רוגז has the sense of “trembling”, either from fear or from anger. חז״ל interpret it as fear, as a lesson to us:
Saul mentions לא ענני עוד גם ביד הנביאים גם בחלמות, even though what actually happened was (פסוק ו) לא ענהו ה׳ גם בחלמות גם באורים גם בנביאם. חז״ל see this as a positive thing, that he realized that his failure to be able to use the אורים was his fault:
An old joke:
An avid golfer, thinking about death, found himself wondering whether there were any golf courses in Heaven. He even began to ask the question in his prayers. One day, in answer to his prayers, he received a direct answer from on high.
“Well, I have good news and bad news,” said the Heavenly messenger, “There are many excellent golf courses in Heaven. The greens are always in first class condition, the weather is always perfect and you always get to play with the very nicest people.”
“Oh, thank you,” said the man, “What could possibly be the bad news?”
Replied the messenger, “You’re teeing off with me next Sunday.”
The gemara points out that מוחלין לו על כל עונותיו, even though Saul only acknowledged the one sin of the slaughter of Nob. It was a start to his תשובה:
It should be pointed out that מחילה here does not mean that Saul is not to be punished; he will still die ignominiously in battle. His realization is too little, too late. But it will bring him a sort of celestial atonement; to the extent that תנ״ך talks about reward in the hereafter, Saul will be with Samuel.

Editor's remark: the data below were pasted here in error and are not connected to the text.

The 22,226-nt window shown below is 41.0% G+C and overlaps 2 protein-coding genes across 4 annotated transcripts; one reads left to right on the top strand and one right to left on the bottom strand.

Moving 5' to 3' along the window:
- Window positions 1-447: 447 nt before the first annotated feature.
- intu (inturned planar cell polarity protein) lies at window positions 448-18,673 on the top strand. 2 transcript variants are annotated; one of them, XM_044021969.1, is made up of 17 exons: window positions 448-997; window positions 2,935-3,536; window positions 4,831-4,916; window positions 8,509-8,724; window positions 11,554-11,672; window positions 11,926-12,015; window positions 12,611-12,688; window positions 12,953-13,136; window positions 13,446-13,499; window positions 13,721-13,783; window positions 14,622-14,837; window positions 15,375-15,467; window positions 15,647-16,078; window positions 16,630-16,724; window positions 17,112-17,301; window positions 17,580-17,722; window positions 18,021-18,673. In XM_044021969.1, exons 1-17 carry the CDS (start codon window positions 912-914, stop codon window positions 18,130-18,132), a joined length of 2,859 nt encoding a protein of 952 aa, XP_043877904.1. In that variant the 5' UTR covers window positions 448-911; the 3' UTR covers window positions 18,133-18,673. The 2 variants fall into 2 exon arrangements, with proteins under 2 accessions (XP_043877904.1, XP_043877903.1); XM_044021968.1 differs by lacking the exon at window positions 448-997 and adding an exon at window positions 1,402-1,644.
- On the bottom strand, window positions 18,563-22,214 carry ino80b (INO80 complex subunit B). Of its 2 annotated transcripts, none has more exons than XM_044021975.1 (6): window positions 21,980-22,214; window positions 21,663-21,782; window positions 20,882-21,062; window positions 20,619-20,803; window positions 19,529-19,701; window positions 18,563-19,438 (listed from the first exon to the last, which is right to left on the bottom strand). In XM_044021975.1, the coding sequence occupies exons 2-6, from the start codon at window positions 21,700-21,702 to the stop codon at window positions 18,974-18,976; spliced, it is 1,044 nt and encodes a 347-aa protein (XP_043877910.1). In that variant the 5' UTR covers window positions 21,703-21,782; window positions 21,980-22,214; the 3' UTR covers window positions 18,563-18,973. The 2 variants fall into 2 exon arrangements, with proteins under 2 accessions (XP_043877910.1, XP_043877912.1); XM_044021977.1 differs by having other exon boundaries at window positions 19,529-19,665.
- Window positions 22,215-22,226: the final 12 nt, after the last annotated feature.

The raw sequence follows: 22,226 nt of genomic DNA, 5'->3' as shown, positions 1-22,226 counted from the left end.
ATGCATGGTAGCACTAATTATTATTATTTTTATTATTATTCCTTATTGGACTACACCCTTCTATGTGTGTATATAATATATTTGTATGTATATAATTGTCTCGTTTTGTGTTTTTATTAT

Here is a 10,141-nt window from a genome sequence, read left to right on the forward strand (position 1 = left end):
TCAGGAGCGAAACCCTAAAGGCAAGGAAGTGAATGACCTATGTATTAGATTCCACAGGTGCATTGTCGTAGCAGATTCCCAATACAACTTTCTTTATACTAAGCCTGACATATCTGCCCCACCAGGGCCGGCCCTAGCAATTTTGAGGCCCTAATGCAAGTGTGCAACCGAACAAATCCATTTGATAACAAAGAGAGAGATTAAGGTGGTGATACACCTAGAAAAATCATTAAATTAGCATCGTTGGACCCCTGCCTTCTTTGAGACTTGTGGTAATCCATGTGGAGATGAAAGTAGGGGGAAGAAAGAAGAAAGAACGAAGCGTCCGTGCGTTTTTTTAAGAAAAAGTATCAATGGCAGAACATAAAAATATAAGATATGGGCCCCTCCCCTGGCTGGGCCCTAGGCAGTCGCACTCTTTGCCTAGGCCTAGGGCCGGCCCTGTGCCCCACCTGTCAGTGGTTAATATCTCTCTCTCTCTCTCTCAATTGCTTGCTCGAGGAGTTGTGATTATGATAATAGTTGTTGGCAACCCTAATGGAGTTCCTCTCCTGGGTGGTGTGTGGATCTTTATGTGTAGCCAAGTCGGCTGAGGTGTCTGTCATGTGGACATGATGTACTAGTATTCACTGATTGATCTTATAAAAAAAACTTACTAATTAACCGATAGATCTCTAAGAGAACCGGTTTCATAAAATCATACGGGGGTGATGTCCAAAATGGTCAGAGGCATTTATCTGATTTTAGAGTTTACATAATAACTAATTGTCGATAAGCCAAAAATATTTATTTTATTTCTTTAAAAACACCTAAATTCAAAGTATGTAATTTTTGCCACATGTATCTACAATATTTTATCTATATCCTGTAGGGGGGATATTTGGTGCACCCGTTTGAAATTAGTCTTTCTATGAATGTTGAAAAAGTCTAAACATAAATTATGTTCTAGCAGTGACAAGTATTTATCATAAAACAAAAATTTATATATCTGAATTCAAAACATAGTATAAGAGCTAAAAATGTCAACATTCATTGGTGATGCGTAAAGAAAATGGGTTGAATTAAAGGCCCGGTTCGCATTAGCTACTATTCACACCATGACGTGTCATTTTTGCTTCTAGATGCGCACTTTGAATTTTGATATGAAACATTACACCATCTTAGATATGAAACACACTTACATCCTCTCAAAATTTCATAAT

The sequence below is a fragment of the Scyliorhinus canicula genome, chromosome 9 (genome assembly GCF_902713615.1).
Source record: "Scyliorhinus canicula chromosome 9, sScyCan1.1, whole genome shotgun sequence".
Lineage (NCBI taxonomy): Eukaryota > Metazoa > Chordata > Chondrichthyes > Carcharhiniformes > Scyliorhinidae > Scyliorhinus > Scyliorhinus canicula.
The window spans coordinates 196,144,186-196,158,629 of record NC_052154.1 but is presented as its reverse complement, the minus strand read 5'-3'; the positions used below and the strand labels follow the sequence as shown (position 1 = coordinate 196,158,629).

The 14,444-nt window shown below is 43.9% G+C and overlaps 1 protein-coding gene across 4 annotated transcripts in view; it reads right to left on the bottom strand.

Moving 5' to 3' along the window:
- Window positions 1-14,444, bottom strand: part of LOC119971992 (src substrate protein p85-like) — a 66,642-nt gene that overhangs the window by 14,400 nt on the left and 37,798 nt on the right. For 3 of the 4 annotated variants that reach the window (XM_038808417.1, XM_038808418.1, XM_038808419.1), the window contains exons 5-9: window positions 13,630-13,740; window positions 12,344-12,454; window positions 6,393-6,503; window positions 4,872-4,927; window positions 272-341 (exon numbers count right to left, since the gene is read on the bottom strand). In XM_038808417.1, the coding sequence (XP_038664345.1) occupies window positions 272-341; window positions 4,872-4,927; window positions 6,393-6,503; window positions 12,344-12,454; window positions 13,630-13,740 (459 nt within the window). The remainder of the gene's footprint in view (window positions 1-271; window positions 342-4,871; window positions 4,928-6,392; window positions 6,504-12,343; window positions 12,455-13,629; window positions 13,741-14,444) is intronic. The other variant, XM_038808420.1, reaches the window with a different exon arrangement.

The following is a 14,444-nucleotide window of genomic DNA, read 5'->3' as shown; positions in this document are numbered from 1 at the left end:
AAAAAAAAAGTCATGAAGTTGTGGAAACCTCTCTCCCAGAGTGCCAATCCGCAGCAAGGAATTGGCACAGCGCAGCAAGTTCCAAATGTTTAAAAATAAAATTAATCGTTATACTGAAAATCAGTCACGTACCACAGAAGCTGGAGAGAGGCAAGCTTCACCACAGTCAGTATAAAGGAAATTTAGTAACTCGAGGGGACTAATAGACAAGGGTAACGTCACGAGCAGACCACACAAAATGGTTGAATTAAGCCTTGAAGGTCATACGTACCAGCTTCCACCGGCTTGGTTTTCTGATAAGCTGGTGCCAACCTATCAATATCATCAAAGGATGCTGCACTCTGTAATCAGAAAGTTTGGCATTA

Samuel answers למה תשאלני. You know the answer; a נביא won’t tell you anything you don’t already know, at least in terms of moral and halachic advice. The נביא may predict the future for you, but be careful what you wish for.
ער is a rare word that means “enemy”; poetically it contrasts with the רעך of the next pasuk. ה׳ has gone from רע to ער.
The pasuk says ויעש ה׳ לו, not ויעש ה׳ לך. לו refers to ה׳ and His plan, in an allusion to Saul’s first big mistake when Samuel told him (שמואל א יג:יד) ממלכתך לא תקום; בקש ה׳ לו איש כלבבו. Being a king can never be for the sake of power for its own sake; the king has to fulfill רצון ה׳.
The wording here is slightly different from Samuel’s original declaration to Saul (שמואל א טו:כח ) קרע ה׳ את ממלכות ישראל מעליך היום; ונתנה לרעך הטוב ממך. The משבצות זהב explains that from Samuel’s point of view now, Saul is already dead. He is no longer king. As an individual, as we have said before, Saul was a צדיק. He failed in his role as king. However, now, Samuel would no longer say that David was טוב ממך.
עסן,עסן, מיין קינד
This denouement of the story is a little odd. The בעלת אוב goes from a spooky necromancer to a stereotypical Jewish grandmother, in terms that evoke the prototypical בעל חסד:
And evokes even more his protégé, Lot:
I think ink this serves to make the point that the בעלת אוב is not being portrayed as a “bad guy” in this story. She is still a בעלת חסד, a descendant of אברהם אבינו. It also emphasizes the point that Saul was loved by the people. We tend to look at him through the eyes of the latter half of ספר שמואל א׳, as the paranoid enemy of David. But he was the king of Israel and lived for his people and they recognized that.